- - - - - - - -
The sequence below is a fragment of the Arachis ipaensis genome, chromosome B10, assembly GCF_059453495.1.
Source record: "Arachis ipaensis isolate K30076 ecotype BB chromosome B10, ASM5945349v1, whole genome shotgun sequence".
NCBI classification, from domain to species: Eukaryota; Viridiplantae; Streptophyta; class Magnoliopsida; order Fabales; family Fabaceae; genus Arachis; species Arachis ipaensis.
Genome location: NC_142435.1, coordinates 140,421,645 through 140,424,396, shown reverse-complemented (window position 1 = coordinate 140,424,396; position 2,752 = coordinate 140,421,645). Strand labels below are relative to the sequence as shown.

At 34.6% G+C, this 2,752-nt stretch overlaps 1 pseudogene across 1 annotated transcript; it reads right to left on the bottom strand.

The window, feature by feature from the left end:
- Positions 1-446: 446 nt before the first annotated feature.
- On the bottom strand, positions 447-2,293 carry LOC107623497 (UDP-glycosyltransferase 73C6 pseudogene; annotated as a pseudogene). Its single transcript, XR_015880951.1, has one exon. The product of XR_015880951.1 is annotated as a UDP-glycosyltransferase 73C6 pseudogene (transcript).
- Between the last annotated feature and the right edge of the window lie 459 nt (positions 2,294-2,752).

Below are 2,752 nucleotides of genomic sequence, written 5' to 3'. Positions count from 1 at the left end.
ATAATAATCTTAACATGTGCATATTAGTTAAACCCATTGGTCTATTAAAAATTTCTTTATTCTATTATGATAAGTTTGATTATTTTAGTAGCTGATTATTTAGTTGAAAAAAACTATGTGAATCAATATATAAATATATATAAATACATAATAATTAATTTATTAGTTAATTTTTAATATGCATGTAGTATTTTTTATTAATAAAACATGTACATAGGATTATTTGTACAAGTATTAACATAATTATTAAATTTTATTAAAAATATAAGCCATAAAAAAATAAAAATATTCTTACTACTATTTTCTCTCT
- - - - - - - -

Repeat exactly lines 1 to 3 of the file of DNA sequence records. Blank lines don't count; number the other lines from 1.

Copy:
The sequence below is a fragment of the Arachis ipaensis genome, chromosome B10, assembly GCF_059453495.1.
Source record: "Arachis ipaensis isolate K30076 ecotype BB chromosome B10, ASM5945349v1, whole genome shotgun sequence".
NCBI classification, from domain to species: Eukaryota; Viridiplantae; Streptophyta; class Magnoliopsida; order Fabales; family Fabaceae; genus Arachis; species Arachis ipaensis.